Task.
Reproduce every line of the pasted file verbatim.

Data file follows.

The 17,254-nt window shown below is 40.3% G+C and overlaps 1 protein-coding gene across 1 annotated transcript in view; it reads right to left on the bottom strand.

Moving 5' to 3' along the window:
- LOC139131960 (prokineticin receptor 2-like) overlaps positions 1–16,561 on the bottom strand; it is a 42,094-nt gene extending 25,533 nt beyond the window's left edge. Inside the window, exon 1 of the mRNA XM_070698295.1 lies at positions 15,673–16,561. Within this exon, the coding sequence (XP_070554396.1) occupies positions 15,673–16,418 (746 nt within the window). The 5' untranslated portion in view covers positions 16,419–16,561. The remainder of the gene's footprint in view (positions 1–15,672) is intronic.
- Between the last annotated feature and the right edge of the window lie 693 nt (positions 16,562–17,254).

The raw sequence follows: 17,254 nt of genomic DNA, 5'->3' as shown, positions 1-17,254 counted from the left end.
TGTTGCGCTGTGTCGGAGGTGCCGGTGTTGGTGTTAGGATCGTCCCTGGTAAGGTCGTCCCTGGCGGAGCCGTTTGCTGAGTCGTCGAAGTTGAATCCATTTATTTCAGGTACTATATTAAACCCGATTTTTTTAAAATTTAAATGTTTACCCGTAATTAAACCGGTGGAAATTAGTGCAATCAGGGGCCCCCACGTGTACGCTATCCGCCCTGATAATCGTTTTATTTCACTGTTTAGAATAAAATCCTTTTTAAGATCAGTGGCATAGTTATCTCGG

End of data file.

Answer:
The 17,254-nt window shown below is 40.3% G+C and overlaps 1 protein-coding gene across 1 annotated transcript in view; it reads right to left on the bottom strand.

Moving 5' to 3' along the window:
- LOC139131960 (prokineticin receptor 2-like) overlaps positions 1–16,561 on the bottom strand; it is a 42,094-nt gene extending 25,533 nt beyond the window's left edge. Inside the window, exon 1 of the mRNA XM_070698295.1 lies at positions 15,673–16,561. Within this exon, the coding sequence (XP_070554396.1) occupies positions 15,673–16,418 (746 nt within the window). The 5' untranslated portion in view covers positions 16,419–16,561. The remainder of the gene's footprint in view (positions 1–15,672) is intronic.
- Between the last annotated feature and the right edge of the window lie 693 nt (positions 16,562–17,254).

The raw sequence follows: 17,254 nt of genomic DNA, 5'->3' as shown, positions 1-17,254 counted from the left end.
TGTTGCGCTGTGTCGGAGGTGCCGGTGTTGGTGTTAGGATCGTCCCTGGTAAGGTCGTCCCTGGCGGAGCCGTTTGCTGAGTCGTCGAAGTTGAATCCATTTATTTCAGGTACTATATTAAACCCGATTTTTTTAAAATTTAAATGTTTACCCGTAATTAAACCGGTGGAAATTAGTGCAATCAGGGGCCCCCACGTGTACGCTATCCGCCCTGATAATCGTTTTATTTCACTGTTTAGAATAAAATCCTTTTTAAGATCAGTGGCATAGTTATCTCGG